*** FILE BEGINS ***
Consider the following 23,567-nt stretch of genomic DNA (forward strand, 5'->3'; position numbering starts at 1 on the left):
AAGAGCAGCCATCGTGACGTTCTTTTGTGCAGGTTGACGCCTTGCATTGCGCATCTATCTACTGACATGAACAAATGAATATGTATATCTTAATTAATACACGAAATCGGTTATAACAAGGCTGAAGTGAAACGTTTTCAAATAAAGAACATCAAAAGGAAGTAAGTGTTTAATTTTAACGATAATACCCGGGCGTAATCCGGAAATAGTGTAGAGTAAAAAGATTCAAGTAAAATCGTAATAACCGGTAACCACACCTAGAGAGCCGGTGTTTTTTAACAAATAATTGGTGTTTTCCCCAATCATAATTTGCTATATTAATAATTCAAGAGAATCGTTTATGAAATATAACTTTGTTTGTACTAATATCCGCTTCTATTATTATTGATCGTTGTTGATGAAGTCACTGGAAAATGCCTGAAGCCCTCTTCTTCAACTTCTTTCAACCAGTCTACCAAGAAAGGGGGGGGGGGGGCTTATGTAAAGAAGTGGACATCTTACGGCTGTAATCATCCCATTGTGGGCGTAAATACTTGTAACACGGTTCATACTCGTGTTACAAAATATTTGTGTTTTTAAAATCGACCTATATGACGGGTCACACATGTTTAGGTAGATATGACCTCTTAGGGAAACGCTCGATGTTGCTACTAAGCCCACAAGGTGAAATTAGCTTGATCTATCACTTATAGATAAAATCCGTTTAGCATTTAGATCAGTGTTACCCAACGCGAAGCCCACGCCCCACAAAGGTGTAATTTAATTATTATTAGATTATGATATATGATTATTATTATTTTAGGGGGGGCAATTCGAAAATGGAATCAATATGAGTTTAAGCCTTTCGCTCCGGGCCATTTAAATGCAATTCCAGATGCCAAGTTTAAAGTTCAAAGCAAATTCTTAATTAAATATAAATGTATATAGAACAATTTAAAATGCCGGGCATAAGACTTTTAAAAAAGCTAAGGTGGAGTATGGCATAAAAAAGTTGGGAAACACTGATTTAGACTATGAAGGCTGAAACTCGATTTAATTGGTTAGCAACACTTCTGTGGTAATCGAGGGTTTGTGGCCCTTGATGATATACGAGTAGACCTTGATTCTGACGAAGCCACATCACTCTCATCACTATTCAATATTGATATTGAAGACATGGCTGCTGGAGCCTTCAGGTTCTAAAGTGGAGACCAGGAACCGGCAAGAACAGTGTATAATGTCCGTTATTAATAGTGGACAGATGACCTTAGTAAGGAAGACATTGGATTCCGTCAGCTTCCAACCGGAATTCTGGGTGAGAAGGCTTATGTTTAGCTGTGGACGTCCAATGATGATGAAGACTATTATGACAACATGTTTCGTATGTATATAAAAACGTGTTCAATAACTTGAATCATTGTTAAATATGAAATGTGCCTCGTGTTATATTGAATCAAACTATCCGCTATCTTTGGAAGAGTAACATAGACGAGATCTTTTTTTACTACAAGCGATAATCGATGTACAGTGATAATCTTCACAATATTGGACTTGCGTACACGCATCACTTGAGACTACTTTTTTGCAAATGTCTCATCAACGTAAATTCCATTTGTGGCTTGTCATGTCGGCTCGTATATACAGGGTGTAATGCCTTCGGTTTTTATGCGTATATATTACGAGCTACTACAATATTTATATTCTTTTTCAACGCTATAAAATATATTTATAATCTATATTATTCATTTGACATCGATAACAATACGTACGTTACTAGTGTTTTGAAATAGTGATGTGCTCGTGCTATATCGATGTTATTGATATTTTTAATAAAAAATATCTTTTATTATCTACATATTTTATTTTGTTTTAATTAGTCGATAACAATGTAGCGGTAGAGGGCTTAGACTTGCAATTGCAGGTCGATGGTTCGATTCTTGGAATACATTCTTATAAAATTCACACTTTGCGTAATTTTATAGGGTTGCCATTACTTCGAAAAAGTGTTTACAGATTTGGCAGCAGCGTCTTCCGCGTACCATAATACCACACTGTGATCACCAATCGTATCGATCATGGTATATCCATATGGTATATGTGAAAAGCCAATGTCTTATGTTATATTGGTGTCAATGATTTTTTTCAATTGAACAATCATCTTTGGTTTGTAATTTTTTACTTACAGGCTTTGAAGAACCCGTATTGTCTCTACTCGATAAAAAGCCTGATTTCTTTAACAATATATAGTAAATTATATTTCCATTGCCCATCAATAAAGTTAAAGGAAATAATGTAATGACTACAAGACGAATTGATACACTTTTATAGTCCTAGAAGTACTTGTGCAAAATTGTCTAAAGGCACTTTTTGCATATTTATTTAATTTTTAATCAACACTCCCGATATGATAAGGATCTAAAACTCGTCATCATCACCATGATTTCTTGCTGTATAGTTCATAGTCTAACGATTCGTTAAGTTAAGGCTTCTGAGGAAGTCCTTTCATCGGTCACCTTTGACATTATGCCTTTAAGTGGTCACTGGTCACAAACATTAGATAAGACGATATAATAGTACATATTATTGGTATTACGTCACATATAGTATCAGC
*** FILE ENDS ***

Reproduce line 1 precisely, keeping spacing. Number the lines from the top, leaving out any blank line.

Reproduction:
Consider the following 23,567-nt stretch of genomic DNA (forward strand, 5'->3'; position numbering starts at 1 on the left):